PAGES

THE KILLING FIELDS

 








As an Austrian it is not uncommon to have stood in front of a massgrave.
I am, as I think many of us are, past the initial shock of the realization what people are capable of doing to other people. But that does not mean that I am not thrown, standing on the killing fields.

A shortish tuk-tuk-ride south of Phnom Penh there is Choeung Ek, the mosst well known of the killing fields. A audiocommentary guides you through the former orchard that is now a memorial for a history that seems much to recent to be a reality.

In 1975 Pol Pot and the Communist party of Kampuchea took over Cambodia. Their followers were dubbed the Khmer Rouge. Khmer simply means "Cambodians". "Rouge" not so simply put the party under the banner of the communist ideology.
In Paris, where Pol Pot studied, he developed his own ideas of radical marxism.
Ideas that would eventually lead to the systematic genocide of millions of cambodians.

As you slowly wander around in the parklike area you have to remind yourself that you are on the killing fields. Actually ON them. You only realize that once the voice of the audioguide tells you to try and not step on pieces of bone and cloth you may find lying in your way. Frozen in place you scan the ground. The voice tells you to refrain from picking up either cloth or bones.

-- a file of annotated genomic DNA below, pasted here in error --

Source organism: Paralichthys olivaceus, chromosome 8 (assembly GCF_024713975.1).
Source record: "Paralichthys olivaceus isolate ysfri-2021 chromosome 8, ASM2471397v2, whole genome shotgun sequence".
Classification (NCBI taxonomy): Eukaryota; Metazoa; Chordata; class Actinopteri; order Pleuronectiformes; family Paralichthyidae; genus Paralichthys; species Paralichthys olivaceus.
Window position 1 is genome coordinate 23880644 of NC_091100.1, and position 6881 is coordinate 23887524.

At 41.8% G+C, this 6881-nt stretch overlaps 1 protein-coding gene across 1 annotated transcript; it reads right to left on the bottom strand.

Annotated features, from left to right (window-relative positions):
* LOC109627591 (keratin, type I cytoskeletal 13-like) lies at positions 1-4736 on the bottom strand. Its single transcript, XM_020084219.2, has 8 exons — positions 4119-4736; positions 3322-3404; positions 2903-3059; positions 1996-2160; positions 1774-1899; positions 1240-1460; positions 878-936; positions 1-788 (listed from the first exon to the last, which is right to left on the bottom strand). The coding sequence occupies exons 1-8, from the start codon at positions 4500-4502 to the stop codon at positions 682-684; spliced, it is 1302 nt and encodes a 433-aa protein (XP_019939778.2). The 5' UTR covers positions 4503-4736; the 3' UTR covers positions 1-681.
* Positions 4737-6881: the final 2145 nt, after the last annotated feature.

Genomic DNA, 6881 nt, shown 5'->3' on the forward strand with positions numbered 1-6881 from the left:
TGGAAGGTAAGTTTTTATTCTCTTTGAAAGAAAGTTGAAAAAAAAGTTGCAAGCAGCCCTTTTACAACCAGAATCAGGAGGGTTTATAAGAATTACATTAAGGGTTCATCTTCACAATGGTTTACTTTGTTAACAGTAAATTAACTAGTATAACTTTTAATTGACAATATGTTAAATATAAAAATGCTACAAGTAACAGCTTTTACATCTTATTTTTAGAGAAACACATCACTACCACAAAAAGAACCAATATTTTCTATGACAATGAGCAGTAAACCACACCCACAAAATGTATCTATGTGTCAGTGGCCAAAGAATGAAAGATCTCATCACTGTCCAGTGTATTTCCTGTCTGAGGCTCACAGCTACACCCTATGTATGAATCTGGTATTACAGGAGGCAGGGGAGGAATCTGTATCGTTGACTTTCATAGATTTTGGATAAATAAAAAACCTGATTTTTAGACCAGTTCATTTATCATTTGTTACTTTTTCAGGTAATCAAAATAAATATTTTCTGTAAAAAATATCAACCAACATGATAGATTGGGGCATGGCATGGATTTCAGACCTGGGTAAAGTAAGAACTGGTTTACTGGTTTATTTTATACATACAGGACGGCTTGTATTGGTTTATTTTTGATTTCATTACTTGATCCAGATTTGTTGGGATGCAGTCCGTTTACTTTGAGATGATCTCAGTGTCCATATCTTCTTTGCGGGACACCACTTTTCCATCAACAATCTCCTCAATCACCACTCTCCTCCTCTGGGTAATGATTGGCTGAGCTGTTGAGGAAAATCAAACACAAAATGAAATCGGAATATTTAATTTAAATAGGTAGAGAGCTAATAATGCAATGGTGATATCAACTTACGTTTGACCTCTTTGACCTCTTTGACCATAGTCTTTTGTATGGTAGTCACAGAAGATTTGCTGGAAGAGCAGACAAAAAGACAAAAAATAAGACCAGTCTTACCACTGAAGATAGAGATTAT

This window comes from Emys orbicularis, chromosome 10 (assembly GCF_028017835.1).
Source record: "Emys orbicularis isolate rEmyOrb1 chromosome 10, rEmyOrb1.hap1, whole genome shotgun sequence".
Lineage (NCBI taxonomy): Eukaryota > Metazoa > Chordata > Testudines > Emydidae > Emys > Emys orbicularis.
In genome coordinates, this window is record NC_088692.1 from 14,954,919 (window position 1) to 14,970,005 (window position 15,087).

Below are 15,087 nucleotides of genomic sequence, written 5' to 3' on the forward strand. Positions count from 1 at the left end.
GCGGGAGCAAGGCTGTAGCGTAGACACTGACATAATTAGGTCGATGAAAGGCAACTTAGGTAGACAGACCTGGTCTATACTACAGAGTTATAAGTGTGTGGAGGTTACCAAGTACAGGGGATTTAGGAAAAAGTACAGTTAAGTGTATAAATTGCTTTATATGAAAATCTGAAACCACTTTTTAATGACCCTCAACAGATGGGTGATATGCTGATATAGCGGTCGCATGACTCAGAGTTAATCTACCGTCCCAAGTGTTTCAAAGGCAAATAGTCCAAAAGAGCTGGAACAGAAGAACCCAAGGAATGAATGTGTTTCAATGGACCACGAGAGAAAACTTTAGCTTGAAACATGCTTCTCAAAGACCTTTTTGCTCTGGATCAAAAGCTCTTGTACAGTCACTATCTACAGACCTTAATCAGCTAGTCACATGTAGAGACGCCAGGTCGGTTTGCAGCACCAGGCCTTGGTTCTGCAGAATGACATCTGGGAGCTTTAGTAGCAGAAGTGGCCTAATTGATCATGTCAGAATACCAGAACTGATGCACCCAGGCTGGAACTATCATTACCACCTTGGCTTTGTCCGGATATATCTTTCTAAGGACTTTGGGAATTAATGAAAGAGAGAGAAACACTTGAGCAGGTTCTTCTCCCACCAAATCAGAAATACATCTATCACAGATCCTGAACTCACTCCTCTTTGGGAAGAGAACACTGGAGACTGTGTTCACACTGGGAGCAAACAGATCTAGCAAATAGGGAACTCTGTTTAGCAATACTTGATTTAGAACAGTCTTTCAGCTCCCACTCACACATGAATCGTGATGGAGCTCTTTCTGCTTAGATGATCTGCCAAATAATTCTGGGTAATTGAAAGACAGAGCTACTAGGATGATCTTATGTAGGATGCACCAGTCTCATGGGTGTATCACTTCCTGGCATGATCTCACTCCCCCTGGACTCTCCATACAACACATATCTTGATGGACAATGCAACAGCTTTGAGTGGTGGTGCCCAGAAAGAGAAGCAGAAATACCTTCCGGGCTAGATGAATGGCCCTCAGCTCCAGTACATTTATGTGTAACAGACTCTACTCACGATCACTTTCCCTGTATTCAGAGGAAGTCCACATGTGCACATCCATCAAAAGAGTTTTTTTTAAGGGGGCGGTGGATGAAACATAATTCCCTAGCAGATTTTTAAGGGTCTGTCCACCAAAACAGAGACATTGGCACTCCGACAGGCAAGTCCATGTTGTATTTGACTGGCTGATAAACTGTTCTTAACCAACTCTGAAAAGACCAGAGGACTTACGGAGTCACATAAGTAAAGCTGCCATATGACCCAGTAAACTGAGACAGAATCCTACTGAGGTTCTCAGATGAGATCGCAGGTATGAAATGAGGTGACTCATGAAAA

Near my left foot I notice a bone sticking out at an angle. I did not realize I held my breath until that moment. I cannot tell what kind of bone it is. But I can tell it is one by the marrow that is still slowly desintegrating in the hard shell-like outerpart that is bleached a crumbly white. Even though the graves have been emptied bits of bone and cloth still wash up out of the earth with the yearly floods of the rainy season. The shallow dents in the earth that used to be five meter deep ditches still empty themselves of their recent history.
In December 1978 vietnamese troups entered Cambodia with the intention of introducing a pro-vietnamese regime. They succeeded in January 1979 and the leaders of the Khmer Rouge fled into the jungle.
Ironically, by the UN, the Khmer Rouge was recognized as the official government(in-exile) of Cambodia. A price many a western government was willing to pay to not see the Vietnamese in power. The Khmer Rouge even received financial aid for their endeavours.
They held a seat in the UN until 1990s!

I am still trying to wrap my head around this.